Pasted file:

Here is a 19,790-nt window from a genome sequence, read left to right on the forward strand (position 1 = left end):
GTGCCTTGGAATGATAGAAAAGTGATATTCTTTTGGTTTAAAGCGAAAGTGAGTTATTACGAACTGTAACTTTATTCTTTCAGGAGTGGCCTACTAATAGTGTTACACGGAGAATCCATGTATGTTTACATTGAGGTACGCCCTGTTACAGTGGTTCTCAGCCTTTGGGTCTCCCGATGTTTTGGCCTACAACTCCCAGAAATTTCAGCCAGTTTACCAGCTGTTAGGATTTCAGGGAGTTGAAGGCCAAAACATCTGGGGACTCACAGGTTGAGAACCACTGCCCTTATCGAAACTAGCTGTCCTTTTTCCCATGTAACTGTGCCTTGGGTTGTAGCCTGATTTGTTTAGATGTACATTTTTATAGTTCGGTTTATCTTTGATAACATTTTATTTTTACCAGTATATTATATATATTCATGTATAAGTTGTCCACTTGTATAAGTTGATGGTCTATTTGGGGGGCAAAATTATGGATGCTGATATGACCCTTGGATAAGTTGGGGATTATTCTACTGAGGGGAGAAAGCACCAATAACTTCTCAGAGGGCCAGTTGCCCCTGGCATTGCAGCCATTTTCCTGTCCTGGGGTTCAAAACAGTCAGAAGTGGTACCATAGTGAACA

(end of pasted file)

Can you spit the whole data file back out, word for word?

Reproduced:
Here is a 19,790-nt window from a genome sequence, read left to right on the forward strand (position 1 = left end):
GTGCCTTGGAATGATAGAAAAGTGATATTCTTTTGGTTTAAAGCGAAAGTGAGTTATTACGAACTGTAACTTTATTCTTTCAGGAGTGGCCTACTAATAGTGTTACACGGAGAATCCATGTATGTTTACATTGAGGTACGCCCTGTTACAGTGGTTCTCAGCCTTTGGGTCTCCCGATGTTTTGGCCTACAACTCCCAGAAATTTCAGCCAGTTTACCAGCTGTTAGGATTTCAGGGAGTTGAAGGCCAAAACATCTGGGGACTCACAGGTTGAGAACCACTGCCCTTATCGAAACTAGCTGTCCTTTTTCCCATGTAACTGTGCCTTGGGTTGTAGCCTGATTTGTTTAGATGTACATTTTTATAGTTCGGTTTATCTTTGATAACATTTTATTTTTACCAGTATATTATATATATTCATGTATAAGTTGTCCACTTGTATAAGTTGATGGTCTATTTGGGGGGCAAAATTATGGATGCTGATATGACCCTTGGATAAGTTGGGGATTATTCTACTGAGGGGAGAAAGCACCAATAACTTCTCAGAGGGCCAGTTGCCCCTGGCATTGCAGCCATTTTCCTGTCCTGGGGTTCAAAACAGTCAGAAGTGGTACCATAGTGAACA